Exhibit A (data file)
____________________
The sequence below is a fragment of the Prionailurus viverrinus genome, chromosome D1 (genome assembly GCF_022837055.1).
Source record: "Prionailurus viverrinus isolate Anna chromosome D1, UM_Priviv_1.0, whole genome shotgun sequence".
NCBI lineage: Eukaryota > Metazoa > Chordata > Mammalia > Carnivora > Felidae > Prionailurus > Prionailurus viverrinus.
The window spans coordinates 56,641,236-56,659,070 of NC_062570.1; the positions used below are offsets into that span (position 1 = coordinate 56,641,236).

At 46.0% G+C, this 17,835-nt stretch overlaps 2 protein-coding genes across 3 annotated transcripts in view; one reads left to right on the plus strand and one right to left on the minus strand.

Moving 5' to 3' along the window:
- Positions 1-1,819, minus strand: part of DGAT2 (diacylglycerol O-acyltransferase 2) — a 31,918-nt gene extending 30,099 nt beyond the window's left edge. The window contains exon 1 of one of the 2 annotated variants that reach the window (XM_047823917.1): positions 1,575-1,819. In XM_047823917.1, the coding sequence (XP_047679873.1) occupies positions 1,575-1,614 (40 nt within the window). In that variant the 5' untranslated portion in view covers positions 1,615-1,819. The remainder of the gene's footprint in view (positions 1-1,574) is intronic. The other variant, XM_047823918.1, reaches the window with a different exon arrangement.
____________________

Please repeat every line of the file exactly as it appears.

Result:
The sequence below is a fragment of the Prionailurus viverrinus genome, chromosome D1 (genome assembly GCF_022837055.1).
Source record: "Prionailurus viverrinus isolate Anna chromosome D1, UM_Priviv_1.0, whole genome shotgun sequence".
NCBI lineage: Eukaryota > Metazoa > Chordata > Mammalia > Carnivora > Felidae > Prionailurus > Prionailurus viverrinus.
The window spans coordinates 56,641,236-56,659,070 of NC_062570.1; the positions used below are offsets into that span (position 1 = coordinate 56,641,236).

At 46.0% G+C, this 17,835-nt stretch overlaps 2 protein-coding genes across 3 annotated transcripts in view; one reads left to right on the plus strand and one right to left on the minus strand.

Moving 5' to 3' along the window:
- Positions 1-1,819, minus strand: part of DGAT2 (diacylglycerol O-acyltransferase 2) — a 31,918-nt gene extending 30,099 nt beyond the window's left edge. The window contains exon 1 of one of the 2 annotated variants that reach the window (XM_047823917.1): positions 1,575-1,819. In XM_047823917.1, the coding sequence (XP_047679873.1) occupies positions 1,575-1,614 (40 nt within the window). In that variant the 5' untranslated portion in view covers positions 1,615-1,819. The remainder of the gene's footprint in view (positions 1-1,574) is intronic. The other variant, XM_047823918.1, reaches the window with a different exon arrangement.